Salt mourning



Long black furrows zigzag through an expanse of white streamers to a horizon surmounted by mountains. The eye plays to weave its way through the windings of these tiny corridors, to lose itself in these detours that lead nowhere, except to locate itself furtively here and there, at an angle of this fairy labyrinth, before straying from more beautiful and finally dissolving in the haze that separates the plain from the snow-covered range. These furrows, these summits, are not made of stone or powder snow. But of salt. Millions and millions of grains of salt to translate our dismay and our dazzle at the same time in the face of the mystery of death.

With infinite patience, one week on average for the creation of a work, Motoi Yamamoto creates ephemeral installations, all extremely fragile, like this Labyrinth of gigantic proportions. The choice of material, the gesture and the time required remind us, like a vanity, of our fleeting presence on earth. Struck by the death of his sister, the artist sought, to relieve his grief, a working theme whose common thread would be the rebirth between death and life. He chose the salt, used in Japan after the funeral: when the Buddhist monk finishes reading the sutra, the people who attended the funeral sprinkle themselves with salt before returning home in order to purify themselves and to hunt. bad luck, before healing, they hope, of the pain associated with bereavement.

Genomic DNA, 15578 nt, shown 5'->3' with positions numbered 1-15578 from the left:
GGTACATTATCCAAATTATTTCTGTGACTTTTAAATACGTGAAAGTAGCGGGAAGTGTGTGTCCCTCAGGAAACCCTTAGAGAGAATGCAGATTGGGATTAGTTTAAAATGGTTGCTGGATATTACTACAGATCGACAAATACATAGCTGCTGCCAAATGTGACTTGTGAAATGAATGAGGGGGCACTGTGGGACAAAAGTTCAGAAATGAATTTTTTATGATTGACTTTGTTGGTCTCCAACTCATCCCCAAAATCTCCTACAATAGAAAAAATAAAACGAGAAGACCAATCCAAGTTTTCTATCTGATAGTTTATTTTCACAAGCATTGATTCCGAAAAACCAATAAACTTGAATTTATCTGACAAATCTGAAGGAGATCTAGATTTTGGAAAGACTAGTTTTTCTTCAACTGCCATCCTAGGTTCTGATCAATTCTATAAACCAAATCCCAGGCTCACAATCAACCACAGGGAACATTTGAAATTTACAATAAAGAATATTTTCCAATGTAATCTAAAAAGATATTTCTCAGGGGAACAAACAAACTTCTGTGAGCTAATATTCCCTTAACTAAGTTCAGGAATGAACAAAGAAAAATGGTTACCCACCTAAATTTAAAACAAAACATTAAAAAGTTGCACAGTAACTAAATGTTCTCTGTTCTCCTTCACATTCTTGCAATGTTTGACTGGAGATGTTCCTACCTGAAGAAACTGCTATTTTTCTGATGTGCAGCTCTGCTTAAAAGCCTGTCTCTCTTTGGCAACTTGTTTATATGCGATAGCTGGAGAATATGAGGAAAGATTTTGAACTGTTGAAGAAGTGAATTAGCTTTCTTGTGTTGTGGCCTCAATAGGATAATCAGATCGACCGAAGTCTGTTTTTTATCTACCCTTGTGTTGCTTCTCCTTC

If it traditionally symbolizes purification, the salt here prolongs, in the meticulous gesture of the artist, the memory of the dead. “Drawing a maze with salt,” said Yamamoto, “is like chasing a trail of my memory. »At the end of each exhibition, the public is invited to participate in the dispersal of the work: each guest takes a portion of salt until the installation is completely erased. The group then goes to the sea, near the exhibition site, to return the salt to its place of origin. The work will have lasted, in all and for all, only the time necessary to arrive in the existence and to complete the cycle: like a life therefore, between two infinities.

Between these two infinities, the time before birth and that after death, the work stands before us. The elegance of Yamamoto’s labyrinth is due to the delicacy with which it stages the trajectory of human destiny, but also to the reminder that it makes, to us who are in front of these ephemeral all-white furrows, of the price that is necessary. grant it.

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